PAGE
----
The Dying of the Light

By Laura Edwards

My grandparents used to have a beach house on Oak Island, a finger of land at the southern tip of North Carolina. Nearly every summer, we spent the Fourth of July week on the island; on the Fourth, we packed a huge picnic, piled into cars, drove across the Intracoastal Waterway and into Southport, a charming town raised where the Cape Fear River meets the Atlantic Ocean.

Before reaching the waterfront park, as if we didn’t already have enough food, we stopped at Hardee’s for a southern feast of fried chicken and biscuits and mashed potatoes and gravy and sugary sweet tea.

At the water’s edge, we spread our blankets on the short-clipped grass and stretched out to fill our bellies under a hazy blue sky while the boats drifted by. As the evening wore on, the lawn filled. My brother and I danced through the blankets and chairs clutching soft dollar bills from my Grandma Kathryn. We bought snow cones and glow-necklaces at the pier before the summer sun disappeared and the fireworks lit up the sky.

Time changes us all.

My grandparents had to sell the beach house around the time Taylor was born; it’s been many years since I last saw the Cape Fear River sky lit up by sparkling streaks of red, blue, green, purple, orange, yellow, silver and gold. My grandmother fought a brave battle against Lewy body dementia, but Lewy body dementia always wins; we said goodbye to her on Christmas Day 2012. And my sister, whose bright eyes used to drink in the world and all its beauty, lives in a world of darkness.

fourth of julyThis Fourth of July, John and I invited family and friends to our house to eat burgers and brats and watch the World Cup. Toward the end of the afternoon, my parents and Taylor appeared at the door. My sister has, thankfully, gained weight since her scary stint in the hospital. She looked pretty in her cotton dress, perfect for a summer cookout. She couldn’t eat with us.

After everyone left and the kitchen was clean, John and I piled into the back of my parents’ car and went uptown with them to find a parking lot where we could watch the fireworks shot off from the minor league baseball stadium. The home team’s pitching staff isn’t very good, and the game ran late. We sat in our folding chairs for a long while and talked while we waited for the show. It was unseasonably cool and felt nice, but I missed the salt breeze on my face and the aroma of my Papa Jerry’s bucket of fried chicken, even though I never ate it.

Finally, the fireworks began. I watched in silence next to my sister’s wheelchair. I remembered our own private fireworks show in Mom and Dad’s driveway just two years earlier. That night, Taylor sat in a golf chair and clapped each time Dad shot a Roman candle or bottle rocket into the night. As they exploded over the front yard, I called out the colors, one by one, to my blind sister.

Taylor didn’t clap for the fireworks this time. Instead, I held her hand in its soft purple brace. As the show ended, I savored the warmth of her touch, and I watched the dying of the light.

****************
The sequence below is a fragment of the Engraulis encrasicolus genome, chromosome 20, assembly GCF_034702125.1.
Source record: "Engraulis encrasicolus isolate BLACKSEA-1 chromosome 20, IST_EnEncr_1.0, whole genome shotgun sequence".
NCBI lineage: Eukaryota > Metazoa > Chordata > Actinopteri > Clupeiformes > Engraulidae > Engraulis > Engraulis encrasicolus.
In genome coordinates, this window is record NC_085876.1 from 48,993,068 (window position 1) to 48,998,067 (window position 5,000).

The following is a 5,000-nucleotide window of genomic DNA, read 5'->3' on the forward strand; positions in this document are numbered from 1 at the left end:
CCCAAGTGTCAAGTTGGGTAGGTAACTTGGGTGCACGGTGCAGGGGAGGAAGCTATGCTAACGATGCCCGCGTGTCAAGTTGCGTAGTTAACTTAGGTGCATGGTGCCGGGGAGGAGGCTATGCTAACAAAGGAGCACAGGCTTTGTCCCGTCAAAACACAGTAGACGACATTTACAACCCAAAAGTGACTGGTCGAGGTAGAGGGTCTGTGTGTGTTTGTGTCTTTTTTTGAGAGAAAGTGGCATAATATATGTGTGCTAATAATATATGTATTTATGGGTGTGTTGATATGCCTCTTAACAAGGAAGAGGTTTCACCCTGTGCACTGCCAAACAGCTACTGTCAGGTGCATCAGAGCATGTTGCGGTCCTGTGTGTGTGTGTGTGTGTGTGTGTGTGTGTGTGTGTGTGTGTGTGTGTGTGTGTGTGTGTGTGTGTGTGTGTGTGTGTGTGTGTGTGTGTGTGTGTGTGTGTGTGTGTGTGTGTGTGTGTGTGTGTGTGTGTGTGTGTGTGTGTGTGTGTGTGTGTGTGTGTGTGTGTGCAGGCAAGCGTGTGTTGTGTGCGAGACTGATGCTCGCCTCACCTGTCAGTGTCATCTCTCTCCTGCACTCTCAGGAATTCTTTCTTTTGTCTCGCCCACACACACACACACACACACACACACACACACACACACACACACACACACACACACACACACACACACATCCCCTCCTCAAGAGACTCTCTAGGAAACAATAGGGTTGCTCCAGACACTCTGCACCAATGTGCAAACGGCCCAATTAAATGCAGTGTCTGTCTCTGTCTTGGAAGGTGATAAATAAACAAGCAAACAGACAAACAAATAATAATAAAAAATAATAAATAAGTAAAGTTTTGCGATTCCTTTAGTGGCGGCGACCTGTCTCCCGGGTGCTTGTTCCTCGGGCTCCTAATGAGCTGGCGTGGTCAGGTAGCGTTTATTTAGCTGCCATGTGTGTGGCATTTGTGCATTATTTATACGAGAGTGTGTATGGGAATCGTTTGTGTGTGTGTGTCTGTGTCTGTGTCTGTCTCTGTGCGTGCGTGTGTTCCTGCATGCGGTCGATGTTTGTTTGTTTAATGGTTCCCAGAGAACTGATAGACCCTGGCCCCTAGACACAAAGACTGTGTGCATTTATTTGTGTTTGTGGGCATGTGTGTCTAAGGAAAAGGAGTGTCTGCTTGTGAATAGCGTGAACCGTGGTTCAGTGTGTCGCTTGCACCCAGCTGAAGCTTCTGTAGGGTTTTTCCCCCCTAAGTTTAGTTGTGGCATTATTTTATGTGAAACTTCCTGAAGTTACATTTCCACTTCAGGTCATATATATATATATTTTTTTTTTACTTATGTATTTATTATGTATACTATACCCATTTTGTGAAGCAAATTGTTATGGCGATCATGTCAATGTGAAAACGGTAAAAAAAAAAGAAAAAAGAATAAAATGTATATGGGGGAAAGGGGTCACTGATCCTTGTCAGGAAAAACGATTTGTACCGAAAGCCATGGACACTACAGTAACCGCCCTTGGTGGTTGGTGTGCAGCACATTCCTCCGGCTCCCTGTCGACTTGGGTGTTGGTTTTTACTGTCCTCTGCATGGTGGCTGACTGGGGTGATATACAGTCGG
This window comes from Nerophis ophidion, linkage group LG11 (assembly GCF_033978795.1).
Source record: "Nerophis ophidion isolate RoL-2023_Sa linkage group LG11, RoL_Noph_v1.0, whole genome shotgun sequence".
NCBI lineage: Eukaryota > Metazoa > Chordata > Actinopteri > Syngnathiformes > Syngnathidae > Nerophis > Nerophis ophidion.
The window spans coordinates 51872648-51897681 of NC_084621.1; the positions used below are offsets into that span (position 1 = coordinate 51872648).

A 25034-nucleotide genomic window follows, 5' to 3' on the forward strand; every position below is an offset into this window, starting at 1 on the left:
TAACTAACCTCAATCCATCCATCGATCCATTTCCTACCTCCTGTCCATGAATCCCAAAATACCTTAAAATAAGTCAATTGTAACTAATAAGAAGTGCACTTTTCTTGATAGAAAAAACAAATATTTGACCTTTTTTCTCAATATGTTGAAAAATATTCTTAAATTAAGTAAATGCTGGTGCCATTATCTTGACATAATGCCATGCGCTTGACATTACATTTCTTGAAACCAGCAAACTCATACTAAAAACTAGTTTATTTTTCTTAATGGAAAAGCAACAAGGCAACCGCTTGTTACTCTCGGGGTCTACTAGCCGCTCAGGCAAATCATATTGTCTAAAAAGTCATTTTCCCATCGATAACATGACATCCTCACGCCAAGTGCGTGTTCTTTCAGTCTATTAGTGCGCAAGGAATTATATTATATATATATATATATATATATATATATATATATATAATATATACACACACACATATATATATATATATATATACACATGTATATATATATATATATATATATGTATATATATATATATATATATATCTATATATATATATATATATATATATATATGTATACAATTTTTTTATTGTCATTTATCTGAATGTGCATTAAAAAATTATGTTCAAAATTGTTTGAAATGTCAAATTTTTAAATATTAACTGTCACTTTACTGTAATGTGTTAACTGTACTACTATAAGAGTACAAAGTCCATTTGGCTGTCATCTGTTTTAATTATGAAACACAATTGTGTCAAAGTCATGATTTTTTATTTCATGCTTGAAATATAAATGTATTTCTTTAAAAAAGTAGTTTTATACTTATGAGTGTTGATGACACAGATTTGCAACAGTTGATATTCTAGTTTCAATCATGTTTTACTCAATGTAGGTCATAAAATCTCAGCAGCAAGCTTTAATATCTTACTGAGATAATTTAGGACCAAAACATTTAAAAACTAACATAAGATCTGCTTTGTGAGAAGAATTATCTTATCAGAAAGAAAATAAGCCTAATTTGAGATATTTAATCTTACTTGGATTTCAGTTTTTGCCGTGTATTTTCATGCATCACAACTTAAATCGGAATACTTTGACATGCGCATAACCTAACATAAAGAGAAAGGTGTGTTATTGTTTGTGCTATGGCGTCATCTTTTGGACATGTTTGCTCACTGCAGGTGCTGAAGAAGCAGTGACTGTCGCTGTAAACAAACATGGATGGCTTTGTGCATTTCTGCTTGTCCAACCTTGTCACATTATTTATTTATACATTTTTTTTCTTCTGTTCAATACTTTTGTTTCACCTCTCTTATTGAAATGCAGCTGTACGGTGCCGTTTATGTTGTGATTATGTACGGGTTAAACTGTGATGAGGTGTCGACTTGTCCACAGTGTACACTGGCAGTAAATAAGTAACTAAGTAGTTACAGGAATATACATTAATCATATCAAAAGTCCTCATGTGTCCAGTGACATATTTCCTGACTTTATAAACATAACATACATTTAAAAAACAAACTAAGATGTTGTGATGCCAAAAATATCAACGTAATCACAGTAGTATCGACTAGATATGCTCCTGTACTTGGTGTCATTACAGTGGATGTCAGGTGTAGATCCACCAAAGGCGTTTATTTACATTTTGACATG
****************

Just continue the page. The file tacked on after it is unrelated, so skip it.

Full of Wonder

By Laura Edwards

Easter at the beach houseWe spent many of the Easters of my childhood on Oak Island, a marshy finger of land sitting in the Atlantic Ocean just off the southern tip of North Carolina. My grandparents built a cedar shake house about a mile from the beach, on a scrubby patch of land on 48th Street – a long, residential road that ends at the Intracoastal Waterway. They never poured a driveway, so when my brother and I hopped out of the car after excursions to the beach or the town park, we often found ourselves ankle-deep in thick, dark gray sand teeming with fire ants.

In those days, Oak Island wasn’t a tourist destination and had a small, mostly older year-round population; it didn’t boast many restaurants, much less churches. So to celebrate the holiday, my Presbyterian family and I donned our Sunday best and drove to the Baptist church at the corner of our street and the island’s main road. After the service, we changed clothes at the beach house and went to the park, where Mom and Dad and our grandparents hid eggs we’d helped them hard-boil and dye in every color of the pastel rainbow in the airy kitchen with the vaulted ceiling the night before.

These are the memories that define Easter for me. I realize only now, as I share them here, that my sister Taylor isn’t in any of them. The last picture of the beach house that I remember is of my mom – eight months pregnant with Taylor – in the sun room where I sat at the white desk to draw pictures and curled up on the love seat to lose myself in a story after a sun-drenched day on the beach. My grandparents had to sell the house that year. It was an “adult” thing that I didn’t notice at the time or understand after it was over, even after I’d had time to dry my tears.

It’s been nearly 15 years since the beach house changed hands, but I still miss it. Even more than the house, I miss the way of life that’s disappeared in recent years. The house itself had its imperfections; at 1,500 square feet, it didn’t have enough bedrooms to hold our extended family, and it never stayed cool during the brutal summer months. The blue vinyl couches in the living room made you sweat even if icicles hung from the porch railings outside. We didn’t have a first row or even a third row view of the ocean; 48th Street runs perpendicular to the ocean road, and our neighbors across the street had an odd affection for plastic yard ornaments. And those fire ants…